As a knitter and a person who commutes to school and often needs to drive for several hours at a time for work, I am a huge fan of podcasts. One of my favourite things to do is to sit outside in the summer, knit and listen to something interesting on my device, soaking up the sun. I am surprised that more people do not listen to podcasts while knitting, walking or driving, so I decided to share a few here in support of the #trypod initiative.
For more information, you can read here where they say:
According to Edison Research, one in five Americans listened to podcasts every month as of early 2016 – a number that has grown by double-digits for five years. Even though podcasts are growing quickly and are available in more places than ever before, some people still don’t know how to listen or where to start. (NPR)
So, why do I like listening to podcasts? There are many reasons!
- They are free.
- They are easy to access.
- There is no commitment.
- They are hands-free, leaving me free to knit, drive, cook etc.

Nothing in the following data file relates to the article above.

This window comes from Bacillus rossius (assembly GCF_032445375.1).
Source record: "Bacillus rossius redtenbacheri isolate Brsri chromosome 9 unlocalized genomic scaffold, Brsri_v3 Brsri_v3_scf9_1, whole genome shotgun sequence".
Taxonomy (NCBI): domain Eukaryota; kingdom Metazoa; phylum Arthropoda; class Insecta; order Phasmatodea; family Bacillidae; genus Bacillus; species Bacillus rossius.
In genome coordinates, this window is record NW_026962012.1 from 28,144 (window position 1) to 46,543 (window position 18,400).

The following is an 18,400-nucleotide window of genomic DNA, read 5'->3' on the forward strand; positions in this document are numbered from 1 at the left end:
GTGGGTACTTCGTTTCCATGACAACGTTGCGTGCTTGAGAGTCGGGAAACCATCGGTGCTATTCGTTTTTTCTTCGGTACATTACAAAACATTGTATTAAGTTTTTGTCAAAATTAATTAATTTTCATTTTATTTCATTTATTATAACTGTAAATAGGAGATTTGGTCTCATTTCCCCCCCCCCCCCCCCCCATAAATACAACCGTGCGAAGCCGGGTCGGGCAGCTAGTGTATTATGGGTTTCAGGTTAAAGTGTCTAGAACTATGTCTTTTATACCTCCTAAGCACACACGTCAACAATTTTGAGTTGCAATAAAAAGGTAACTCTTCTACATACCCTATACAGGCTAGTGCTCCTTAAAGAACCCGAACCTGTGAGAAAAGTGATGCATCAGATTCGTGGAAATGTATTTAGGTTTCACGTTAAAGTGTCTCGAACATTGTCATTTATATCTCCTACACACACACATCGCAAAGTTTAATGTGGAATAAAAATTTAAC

- There are many topics to choose from.
- You can choose precisely what you feel like listening to at that moment.
Are you convinced yet? I listen to several genres of podcasts and have listed an example of each for you to try below:
- Knitting. One of my regular podcasts is by the Knitmore Girls, a weekly multi-generational podcast run by Jasmin and her mother, Gigi, that takes us through their crafting week. My favourite feature is “When Knitting Attacks!” where the ladies share their knitting fails. It is great to know that everyone’s knitting doesn’t always work out perfectly the first time!
- Parenting. One of my new favourites is One Bad Mother, an irreverent, funny, down to earth but touching and compassionate podcast. I will caution you that there is swearing. My favourite segment is where listeners call in with their genius and fail stories and the occasional rant.
- History. Beckett and Susan host The History Chicks podcast, which focuses on telling the stories of women in history (including some fictional ones). Each podcast focuses on one woman and looks at her parents, her life and death. What I like most about this podcast is that it tells the full story of each woman’s life and does not focus only on the “defining moment” of their lives. I enjoy each one but I particularly enjoyed the shows on Lucille Ball (Episodes 89 and 90).
With that, I challenge you to download a podcast and give it a listen! I don’t think you will be disappointed!